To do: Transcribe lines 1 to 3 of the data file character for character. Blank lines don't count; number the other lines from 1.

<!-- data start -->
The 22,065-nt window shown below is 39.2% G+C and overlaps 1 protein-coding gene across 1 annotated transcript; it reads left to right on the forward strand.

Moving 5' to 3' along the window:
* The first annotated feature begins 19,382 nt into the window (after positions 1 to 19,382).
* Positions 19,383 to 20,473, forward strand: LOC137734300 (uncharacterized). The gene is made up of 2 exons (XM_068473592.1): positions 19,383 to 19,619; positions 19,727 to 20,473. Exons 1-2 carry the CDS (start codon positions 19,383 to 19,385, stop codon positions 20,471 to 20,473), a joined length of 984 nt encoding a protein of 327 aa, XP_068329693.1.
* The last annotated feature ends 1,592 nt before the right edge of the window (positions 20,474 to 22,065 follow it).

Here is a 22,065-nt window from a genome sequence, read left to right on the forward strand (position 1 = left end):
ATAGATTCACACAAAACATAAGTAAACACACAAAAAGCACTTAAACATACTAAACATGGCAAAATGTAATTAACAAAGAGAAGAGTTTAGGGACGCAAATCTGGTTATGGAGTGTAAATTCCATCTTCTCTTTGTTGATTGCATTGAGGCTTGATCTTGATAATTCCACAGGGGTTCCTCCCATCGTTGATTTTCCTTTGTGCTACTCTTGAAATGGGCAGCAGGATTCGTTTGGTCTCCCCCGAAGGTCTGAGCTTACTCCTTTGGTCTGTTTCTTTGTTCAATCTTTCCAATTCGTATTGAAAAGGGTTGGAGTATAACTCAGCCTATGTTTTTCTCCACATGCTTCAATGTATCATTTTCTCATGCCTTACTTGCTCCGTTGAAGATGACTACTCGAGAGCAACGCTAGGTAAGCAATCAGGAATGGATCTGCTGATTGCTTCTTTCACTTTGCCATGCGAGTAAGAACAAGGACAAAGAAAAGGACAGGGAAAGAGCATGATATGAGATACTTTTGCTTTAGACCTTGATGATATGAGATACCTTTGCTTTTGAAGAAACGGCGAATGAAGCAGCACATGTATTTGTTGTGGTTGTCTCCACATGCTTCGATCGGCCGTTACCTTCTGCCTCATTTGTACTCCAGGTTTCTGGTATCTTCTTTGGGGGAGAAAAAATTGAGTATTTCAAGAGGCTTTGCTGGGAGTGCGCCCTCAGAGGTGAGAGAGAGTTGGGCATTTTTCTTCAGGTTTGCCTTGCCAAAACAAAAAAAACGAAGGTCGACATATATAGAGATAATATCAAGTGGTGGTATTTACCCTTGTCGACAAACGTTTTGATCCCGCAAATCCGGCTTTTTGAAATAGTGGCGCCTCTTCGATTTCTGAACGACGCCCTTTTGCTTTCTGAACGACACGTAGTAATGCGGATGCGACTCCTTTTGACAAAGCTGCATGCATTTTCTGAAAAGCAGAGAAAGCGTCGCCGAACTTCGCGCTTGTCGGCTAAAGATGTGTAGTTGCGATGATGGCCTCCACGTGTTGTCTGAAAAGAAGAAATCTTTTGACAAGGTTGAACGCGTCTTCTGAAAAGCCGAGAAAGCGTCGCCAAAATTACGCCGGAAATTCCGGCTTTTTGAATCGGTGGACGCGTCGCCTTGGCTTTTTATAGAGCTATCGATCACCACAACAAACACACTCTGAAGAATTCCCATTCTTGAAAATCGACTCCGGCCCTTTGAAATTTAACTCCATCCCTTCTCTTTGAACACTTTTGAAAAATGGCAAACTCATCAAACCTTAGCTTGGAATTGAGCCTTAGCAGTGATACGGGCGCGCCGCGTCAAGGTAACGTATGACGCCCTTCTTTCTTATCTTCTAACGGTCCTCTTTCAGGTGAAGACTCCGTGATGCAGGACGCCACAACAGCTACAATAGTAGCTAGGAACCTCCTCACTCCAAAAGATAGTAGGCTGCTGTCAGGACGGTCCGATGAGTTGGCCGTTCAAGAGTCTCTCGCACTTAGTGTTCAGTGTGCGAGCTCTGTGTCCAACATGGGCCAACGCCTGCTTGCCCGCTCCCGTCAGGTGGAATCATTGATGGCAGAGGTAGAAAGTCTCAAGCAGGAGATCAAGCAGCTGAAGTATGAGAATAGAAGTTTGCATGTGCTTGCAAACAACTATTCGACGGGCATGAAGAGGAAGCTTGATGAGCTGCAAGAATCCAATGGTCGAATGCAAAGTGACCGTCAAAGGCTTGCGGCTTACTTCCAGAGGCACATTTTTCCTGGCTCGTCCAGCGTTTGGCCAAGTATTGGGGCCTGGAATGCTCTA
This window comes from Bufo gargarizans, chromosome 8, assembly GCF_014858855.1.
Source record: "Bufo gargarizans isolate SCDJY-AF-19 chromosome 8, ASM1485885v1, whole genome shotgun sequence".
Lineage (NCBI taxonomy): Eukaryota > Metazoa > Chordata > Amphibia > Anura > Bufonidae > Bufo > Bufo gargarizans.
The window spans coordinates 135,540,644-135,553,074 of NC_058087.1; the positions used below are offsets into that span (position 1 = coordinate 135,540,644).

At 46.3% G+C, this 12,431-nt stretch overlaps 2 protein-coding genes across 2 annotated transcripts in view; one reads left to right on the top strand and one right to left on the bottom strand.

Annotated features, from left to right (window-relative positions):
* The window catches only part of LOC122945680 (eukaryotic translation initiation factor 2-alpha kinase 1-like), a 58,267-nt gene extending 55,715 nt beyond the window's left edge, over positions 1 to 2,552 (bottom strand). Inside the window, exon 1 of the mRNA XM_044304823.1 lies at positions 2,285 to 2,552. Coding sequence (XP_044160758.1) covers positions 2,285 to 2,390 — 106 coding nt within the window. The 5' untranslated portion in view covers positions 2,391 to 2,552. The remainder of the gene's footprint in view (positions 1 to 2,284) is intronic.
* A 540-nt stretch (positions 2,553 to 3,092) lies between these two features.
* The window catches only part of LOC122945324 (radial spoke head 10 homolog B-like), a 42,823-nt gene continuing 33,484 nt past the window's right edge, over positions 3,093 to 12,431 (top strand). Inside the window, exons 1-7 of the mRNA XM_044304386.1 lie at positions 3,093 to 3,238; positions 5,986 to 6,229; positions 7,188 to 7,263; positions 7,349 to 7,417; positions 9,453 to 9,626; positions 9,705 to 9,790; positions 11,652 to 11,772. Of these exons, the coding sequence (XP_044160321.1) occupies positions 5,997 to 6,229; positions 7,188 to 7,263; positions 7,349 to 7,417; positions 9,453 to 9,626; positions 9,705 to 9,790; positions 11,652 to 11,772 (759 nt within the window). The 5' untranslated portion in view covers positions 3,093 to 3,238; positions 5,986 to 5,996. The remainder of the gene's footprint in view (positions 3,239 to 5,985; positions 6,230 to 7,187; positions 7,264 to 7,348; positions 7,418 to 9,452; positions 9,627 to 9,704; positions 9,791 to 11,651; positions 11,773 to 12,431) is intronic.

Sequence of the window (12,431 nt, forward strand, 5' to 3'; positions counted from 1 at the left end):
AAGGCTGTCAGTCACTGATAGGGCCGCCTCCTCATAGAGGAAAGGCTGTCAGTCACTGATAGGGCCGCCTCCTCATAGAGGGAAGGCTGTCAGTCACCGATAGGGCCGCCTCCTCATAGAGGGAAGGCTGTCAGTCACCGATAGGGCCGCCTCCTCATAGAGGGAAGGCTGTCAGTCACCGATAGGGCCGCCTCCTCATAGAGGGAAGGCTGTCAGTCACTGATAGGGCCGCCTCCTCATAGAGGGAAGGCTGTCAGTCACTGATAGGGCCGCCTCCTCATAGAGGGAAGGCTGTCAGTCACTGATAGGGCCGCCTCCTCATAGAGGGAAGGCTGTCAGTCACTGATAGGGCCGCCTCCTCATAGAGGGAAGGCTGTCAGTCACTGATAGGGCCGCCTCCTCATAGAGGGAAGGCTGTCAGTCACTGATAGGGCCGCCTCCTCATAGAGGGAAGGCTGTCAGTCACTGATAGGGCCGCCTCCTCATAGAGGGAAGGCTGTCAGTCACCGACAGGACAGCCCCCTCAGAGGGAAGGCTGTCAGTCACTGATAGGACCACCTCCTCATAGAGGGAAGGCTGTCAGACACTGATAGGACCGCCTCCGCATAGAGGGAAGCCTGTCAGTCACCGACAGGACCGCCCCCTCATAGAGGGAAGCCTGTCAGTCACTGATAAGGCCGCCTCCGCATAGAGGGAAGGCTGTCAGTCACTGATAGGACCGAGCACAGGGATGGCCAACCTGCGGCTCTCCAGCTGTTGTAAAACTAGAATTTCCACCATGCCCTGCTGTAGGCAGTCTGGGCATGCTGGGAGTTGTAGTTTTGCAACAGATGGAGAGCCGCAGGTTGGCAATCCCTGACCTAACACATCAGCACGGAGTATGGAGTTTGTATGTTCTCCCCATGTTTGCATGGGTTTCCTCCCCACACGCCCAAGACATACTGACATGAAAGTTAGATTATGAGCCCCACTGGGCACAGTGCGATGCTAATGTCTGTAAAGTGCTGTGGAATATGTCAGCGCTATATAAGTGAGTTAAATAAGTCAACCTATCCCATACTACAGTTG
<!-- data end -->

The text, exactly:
The 22,065-nt window shown below is 39.2% G+C and overlaps 1 protein-coding gene across 1 annotated transcript; it reads left to right on the forward strand.

Moving 5' to 3' along the window:
* The first annotated feature begins 19,382 nt into the window (after positions 1 to 19,382).